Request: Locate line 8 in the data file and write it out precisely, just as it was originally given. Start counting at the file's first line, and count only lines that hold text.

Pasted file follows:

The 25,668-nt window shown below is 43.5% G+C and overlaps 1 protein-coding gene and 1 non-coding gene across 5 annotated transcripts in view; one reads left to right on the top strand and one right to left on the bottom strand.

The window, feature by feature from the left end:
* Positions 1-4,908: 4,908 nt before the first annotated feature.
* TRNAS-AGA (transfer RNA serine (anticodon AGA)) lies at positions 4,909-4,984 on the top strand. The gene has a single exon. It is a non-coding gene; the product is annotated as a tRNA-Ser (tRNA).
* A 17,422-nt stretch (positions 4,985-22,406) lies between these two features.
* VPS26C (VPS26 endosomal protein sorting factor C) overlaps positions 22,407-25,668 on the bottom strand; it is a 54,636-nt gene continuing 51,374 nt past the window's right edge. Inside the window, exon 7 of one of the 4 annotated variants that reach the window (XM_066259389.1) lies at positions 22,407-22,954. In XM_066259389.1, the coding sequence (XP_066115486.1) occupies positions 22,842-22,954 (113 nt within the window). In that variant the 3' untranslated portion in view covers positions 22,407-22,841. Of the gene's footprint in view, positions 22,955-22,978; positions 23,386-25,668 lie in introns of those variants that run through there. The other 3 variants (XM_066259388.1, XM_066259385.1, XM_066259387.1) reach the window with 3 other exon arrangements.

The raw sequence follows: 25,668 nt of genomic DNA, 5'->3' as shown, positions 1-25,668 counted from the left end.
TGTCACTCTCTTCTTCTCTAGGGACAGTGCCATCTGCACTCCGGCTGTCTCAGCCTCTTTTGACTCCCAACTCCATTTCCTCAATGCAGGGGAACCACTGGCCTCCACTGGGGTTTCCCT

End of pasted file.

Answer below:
TGTCACTCTCTTCTTCTCTAGGGACAGTGCCATCTGCACTCCGGCTGTCTCAGCCTCTTTTGACTCCCAACTCCATTTCCTCAATGCAGGGGAACCACTGGCCTCCACTGGGGTTTCCCT